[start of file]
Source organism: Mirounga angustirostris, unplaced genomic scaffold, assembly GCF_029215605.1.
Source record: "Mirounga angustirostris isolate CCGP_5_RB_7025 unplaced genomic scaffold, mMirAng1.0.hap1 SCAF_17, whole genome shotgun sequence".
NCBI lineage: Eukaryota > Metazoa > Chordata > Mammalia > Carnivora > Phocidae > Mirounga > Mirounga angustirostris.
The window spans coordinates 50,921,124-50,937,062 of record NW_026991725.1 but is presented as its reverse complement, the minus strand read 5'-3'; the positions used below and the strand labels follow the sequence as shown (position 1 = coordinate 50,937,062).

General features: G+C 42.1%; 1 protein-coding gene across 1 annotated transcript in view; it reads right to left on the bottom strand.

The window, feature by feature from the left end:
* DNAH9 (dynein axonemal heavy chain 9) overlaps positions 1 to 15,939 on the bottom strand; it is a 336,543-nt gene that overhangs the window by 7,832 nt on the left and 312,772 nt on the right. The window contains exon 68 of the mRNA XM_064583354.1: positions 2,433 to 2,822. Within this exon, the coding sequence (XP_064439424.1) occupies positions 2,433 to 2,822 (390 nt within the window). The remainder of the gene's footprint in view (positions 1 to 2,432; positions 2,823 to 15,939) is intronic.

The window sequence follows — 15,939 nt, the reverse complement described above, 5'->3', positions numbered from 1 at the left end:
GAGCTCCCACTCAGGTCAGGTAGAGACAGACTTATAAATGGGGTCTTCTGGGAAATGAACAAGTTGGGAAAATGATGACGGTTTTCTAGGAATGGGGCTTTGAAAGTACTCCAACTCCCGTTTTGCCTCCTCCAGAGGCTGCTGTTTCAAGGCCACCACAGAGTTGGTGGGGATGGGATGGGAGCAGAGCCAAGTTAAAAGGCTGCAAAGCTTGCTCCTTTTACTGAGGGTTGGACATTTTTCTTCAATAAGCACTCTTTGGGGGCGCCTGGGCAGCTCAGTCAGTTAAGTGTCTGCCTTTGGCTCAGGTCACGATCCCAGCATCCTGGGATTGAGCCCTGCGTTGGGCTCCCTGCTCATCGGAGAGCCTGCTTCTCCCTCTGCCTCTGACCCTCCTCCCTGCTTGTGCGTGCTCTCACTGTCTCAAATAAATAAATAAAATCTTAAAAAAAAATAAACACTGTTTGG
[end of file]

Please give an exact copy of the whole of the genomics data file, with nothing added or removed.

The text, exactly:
Source organism: Mirounga angustirostris, unplaced genomic scaffold, assembly GCF_029215605.1.
Source record: "Mirounga angustirostris isolate CCGP_5_RB_7025 unplaced genomic scaffold, mMirAng1.0.hap1 SCAF_17, whole genome shotgun sequence".
NCBI lineage: Eukaryota > Metazoa > Chordata > Mammalia > Carnivora > Phocidae > Mirounga > Mirounga angustirostris.
The window spans coordinates 50,921,124-50,937,062 of record NW_026991725.1 but is presented as its reverse complement, the minus strand read 5'-3'; the positions used below and the strand labels follow the sequence as shown (position 1 = coordinate 50,937,062).

General features: G+C 42.1%; 1 protein-coding gene across 1 annotated transcript in view; it reads right to left on the bottom strand.

The window, feature by feature from the left end:
* DNAH9 (dynein axonemal heavy chain 9) overlaps positions 1 to 15,939 on the bottom strand; it is a 336,543-nt gene that overhangs the window by 7,832 nt on the left and 312,772 nt on the right. The window contains exon 68 of the mRNA XM_064583354.1: positions 2,433 to 2,822. Within this exon, the coding sequence (XP_064439424.1) occupies positions 2,433 to 2,822 (390 nt within the window). The remainder of the gene's footprint in view (positions 1 to 2,432; positions 2,823 to 15,939) is intronic.

The window sequence follows — 15,939 nt, the reverse complement described above, 5'->3', positions numbered from 1 at the left end:
GAGCTCCCACTCAGGTCAGGTAGAGACAGACTTATAAATGGGGTCTTCTGGGAAATGAACAAGTTGGGAAAATGATGACGGTTTTCTAGGAATGGGGCTTTGAAAGTACTCCAACTCCCGTTTTGCCTCCTCCAGAGGCTGCTGTTTCAAGGCCACCACAGAGTTGGTGGGGATGGGATGGGAGCAGAGCCAAGTTAAAAGGCTGCAAAGCTTGCTCCTTTTACTGAGGGTTGGACATTTTTCTTCAATAAGCACTCTTTGGGGGCGCCTGGGCAGCTCAGTCAGTTAAGTGTCTGCCTTTGGCTCAGGTCACGATCCCAGCATCCTGGGATTGAGCCCTGCGTTGGGCTCCCTGCTCATCGGAGAGCCTGCTTCTCCCTCTGCCTCTGACCCTCCTCCCTGCTTGTGCGTGCTCTCACTGTCTCAAATAAATAAATAAAATCTTAAAAAAAAATAAACACTGTTTGG